TRENTON — Should New Jersey gun owners have the right to be armed in public without having to show an urgent need to do so?

The question arose again Monday when the U.S. Supreme Court rejected an appeal in a high-profile lawsuit led by a Sussex County man seeking a permit to carry his handgun outside his house.

In doing so, the high court let stand the state’s requirement that gun owners must demonstrate a “justifiable need” to be armed in public. Both local police and then a state Superior Court judge must approve such permits in New Jersey.

John Drake of Fredon — one of many plaintiffs in the case — said he needs a gun for personal protects because he services ATM machines for a living and carries large amounts of cash.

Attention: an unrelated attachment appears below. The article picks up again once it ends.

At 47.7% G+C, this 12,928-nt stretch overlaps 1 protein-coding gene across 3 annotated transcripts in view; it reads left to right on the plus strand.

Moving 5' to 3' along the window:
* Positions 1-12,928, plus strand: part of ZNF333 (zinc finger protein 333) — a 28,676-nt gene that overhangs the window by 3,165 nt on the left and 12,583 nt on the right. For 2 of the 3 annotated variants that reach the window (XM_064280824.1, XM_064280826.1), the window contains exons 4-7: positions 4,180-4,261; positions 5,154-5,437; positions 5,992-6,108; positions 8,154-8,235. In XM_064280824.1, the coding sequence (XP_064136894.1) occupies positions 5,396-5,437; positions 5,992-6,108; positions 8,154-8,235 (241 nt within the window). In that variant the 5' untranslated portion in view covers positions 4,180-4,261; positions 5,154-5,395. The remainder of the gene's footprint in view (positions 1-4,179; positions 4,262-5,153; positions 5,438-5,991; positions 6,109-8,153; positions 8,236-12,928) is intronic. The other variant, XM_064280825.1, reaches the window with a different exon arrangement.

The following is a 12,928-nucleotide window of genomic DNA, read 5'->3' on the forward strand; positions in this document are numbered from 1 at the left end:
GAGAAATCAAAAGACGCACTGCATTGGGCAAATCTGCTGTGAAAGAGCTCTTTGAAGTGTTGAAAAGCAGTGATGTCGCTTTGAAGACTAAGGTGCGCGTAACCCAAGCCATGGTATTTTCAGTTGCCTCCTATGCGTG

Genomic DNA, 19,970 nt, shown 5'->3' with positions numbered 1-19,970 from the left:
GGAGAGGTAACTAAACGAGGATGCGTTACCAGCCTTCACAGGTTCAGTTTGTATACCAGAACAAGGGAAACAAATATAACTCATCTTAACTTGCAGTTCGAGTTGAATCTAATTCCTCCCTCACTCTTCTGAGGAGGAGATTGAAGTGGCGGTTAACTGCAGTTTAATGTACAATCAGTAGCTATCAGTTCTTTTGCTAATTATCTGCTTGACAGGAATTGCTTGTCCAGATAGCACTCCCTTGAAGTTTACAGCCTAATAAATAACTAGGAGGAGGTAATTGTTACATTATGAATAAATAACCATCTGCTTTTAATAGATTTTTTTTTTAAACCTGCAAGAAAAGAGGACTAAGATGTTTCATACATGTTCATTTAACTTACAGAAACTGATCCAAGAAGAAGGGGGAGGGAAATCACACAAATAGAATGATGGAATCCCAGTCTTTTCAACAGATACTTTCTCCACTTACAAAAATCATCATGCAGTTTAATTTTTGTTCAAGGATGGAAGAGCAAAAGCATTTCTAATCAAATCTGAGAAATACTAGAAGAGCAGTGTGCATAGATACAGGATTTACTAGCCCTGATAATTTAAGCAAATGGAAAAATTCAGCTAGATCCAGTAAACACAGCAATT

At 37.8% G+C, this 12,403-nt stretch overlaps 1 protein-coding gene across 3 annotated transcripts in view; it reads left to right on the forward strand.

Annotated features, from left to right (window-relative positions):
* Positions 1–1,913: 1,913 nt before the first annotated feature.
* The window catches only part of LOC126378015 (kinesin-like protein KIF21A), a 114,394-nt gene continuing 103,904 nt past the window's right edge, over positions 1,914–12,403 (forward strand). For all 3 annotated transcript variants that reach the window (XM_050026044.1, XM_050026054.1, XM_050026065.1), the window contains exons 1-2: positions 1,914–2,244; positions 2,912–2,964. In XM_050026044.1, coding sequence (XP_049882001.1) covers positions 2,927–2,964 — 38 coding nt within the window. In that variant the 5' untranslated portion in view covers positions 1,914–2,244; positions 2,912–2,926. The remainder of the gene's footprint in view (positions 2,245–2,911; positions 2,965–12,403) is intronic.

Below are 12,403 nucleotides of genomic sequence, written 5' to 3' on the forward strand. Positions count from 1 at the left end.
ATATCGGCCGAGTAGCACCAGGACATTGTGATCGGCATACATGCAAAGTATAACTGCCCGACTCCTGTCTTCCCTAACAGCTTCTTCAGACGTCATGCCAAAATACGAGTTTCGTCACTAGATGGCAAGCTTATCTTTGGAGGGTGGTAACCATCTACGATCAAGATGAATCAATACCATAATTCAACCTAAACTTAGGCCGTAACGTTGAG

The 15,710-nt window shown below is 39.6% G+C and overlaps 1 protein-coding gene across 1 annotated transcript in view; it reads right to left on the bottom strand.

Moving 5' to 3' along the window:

“It seems unreasonable to me to have to wait until you’re beaten up or shot at to get a permit,” Drake told The Star-Ledger in February.

The National Rifle Association agrees. The gun-rights group and 19 states filed paperwork in the last few months to support Drake’s case.

“Law-abiding citizens have a constitutional right to defend themselves beyond their front doorstep,” said Chris W. Cox, the executive director of the NRA’s Institute for Legislative Action.

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